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Aug 14 2012
DuClaw’s Mad Bishop; An Introspective

Brian Murphy is a dear friend of B&P, who operates homermcfanboy.com – a popular local Dc/Va sports blog- and moonlights as a connoisseur and purveyor of fine artisan and craft beers (translation: dude drinks a lot, and can remain coherent enough to talk to us about it). Brian had a chance to get an advanced tasting of DuClaw’s Mad Bishop. You can follow Brian on twitter hereand while you’re at it, tell him your thoughts on his work!

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Good things happen to those who support all things Beer & Pig related, which might explain how I was able to score a six-pack of DuClaw’s Mad Bishop before it even officially hits the shelf in Maryland and Virginia stores.

For those who aren’t familiar, Mad Bishop is DuClaw’s version of a true German-style Oktoberfest lager.

Or as DuClaw puts it: “This medium bodied Oktoberfest Lager rouses the congregation with its copper color and heavenly roasted malt aroma. Add a rich, roasted malt flavor tempered by a crisp, clean finish and 5.8% abv, and you’ve got a sermon that’s easy to swallow.”

Now, if you’re a sensible person, you might be asking yourself “Why on earth are people rolling out an Oktoberfest-style brew in August? Haven’t these people ever heard of a calendar?

The answer is simple: blame Sam Adams.

In recent years, they’ve opted to release their Oktoberfest earlier and earlier, which in turn forces everyone else to speed up their timetable as well. If those Boston boys weren’t trying to be such a teacher’s pet, then the rest of the beer-making universe would be free to continue business as usual.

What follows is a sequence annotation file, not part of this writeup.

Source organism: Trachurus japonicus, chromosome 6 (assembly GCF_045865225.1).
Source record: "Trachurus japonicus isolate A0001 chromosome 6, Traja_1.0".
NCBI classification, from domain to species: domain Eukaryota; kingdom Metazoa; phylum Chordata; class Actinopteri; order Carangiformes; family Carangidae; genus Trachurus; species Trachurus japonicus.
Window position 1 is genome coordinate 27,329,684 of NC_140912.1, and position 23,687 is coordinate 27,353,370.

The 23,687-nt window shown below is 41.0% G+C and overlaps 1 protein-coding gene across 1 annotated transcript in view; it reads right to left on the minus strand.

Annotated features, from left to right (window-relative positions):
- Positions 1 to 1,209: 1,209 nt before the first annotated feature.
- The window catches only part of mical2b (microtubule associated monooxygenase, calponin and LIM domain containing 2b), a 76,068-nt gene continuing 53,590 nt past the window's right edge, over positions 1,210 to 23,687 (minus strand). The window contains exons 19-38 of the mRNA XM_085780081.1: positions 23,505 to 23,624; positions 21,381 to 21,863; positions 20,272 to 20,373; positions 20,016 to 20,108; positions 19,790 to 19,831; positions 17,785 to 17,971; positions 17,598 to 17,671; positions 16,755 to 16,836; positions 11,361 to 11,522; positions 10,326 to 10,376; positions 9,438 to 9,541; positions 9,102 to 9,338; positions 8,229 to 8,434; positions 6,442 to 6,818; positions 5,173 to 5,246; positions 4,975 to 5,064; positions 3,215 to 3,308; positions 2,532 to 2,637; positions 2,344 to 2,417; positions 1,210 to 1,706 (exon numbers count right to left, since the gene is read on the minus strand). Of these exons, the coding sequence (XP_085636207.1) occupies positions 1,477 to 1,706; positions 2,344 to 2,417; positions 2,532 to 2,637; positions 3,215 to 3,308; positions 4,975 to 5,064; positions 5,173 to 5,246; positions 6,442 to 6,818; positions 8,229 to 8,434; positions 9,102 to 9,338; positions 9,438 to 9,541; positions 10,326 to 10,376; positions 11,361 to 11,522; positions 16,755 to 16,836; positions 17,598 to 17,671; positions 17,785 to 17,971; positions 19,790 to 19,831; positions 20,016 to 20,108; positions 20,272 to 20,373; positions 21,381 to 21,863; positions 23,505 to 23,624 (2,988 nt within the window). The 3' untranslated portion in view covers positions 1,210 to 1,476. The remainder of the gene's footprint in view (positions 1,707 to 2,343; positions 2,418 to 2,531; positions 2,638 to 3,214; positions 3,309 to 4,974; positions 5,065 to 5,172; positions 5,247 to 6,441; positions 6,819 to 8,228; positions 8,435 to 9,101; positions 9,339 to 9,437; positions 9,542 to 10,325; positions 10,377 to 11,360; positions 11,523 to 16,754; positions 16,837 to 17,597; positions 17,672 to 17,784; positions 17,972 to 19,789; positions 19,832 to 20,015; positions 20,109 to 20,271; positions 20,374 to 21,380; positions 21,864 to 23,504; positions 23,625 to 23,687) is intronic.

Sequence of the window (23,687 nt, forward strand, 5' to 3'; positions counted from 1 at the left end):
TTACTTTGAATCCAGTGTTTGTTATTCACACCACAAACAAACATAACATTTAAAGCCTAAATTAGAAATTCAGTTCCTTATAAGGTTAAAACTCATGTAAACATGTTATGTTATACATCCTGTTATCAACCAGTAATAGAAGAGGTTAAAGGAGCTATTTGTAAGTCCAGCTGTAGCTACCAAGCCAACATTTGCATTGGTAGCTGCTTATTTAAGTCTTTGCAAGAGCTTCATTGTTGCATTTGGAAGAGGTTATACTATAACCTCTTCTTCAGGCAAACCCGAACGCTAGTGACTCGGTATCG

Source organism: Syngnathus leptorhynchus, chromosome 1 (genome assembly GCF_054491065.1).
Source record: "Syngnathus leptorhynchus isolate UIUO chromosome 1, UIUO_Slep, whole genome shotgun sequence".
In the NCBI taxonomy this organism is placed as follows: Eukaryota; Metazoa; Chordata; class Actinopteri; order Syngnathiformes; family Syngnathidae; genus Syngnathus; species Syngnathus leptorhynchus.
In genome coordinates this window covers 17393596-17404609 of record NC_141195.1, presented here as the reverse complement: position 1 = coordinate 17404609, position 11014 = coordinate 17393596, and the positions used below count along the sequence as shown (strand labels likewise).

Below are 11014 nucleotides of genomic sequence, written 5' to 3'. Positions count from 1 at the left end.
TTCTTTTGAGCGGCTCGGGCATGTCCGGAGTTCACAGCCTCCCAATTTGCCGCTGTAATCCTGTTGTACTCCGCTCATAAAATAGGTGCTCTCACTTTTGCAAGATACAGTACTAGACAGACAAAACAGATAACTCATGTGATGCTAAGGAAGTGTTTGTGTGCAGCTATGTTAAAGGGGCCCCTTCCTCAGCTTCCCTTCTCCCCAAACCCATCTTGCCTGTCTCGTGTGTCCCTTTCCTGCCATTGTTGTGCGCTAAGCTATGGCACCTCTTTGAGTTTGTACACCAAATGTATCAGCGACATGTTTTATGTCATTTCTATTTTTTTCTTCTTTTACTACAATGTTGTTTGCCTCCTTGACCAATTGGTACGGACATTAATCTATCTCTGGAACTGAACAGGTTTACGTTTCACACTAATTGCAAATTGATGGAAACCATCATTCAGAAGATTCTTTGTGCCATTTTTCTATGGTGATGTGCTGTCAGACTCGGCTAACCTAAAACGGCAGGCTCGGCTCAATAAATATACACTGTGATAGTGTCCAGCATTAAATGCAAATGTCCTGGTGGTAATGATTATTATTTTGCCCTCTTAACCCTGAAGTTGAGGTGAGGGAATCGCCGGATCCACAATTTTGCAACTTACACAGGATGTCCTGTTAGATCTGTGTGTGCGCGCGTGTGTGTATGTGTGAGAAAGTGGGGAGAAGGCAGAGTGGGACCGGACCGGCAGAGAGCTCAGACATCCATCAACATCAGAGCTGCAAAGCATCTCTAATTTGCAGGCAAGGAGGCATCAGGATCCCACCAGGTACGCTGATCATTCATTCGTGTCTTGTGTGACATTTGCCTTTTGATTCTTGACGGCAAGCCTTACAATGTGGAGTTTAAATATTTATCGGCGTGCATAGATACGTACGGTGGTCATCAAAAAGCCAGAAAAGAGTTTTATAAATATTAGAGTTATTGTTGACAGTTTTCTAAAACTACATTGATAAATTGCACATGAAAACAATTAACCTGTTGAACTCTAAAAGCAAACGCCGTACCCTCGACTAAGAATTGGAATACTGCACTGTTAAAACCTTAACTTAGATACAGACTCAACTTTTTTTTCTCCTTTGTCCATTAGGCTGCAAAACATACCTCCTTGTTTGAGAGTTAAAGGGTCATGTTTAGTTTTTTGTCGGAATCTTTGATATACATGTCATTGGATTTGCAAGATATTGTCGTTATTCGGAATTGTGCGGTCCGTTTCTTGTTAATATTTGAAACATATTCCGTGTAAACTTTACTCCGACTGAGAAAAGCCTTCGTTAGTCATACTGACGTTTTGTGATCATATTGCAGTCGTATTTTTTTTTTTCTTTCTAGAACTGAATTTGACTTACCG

But alas, this is the hand DuClaw was dealt. Sure, it might suck for them to have to accelerate everything and roll out Mad Bishop this early, but their pain in getting this seasonal out only makes it that much sweeter for us.

While drinking an Oktoberfest during the summer might sound unusual on the surface, this frosty and refreshing beverage features a smooth and rich flavor. How, you say? I’m glad you asked.

Unlike mainstream beer makers who saturate their final product with corn or rice, DuClaw prefers to go the all malt route – no added fillers needed (or wanted). That’s how brews like Mad Bishop are able to pack in such heavy flavor.

Let’s be honest – most summer brews are light in color and even lighter in flavor. Rather than subjecting yourself to yet another Bud Light Lime, do yourself a favor and spend your money on something that’s not the modern day equivalent of Zima.

Don’t do it for me. Do it for the sorority girls who are more than happy to drink that crap.

All in all, I’d happily give Mad Bishop 3.5 Beer & Pig coozies — if for no other reason than for giving us all a welcome alternative to watered-down summer drinks.

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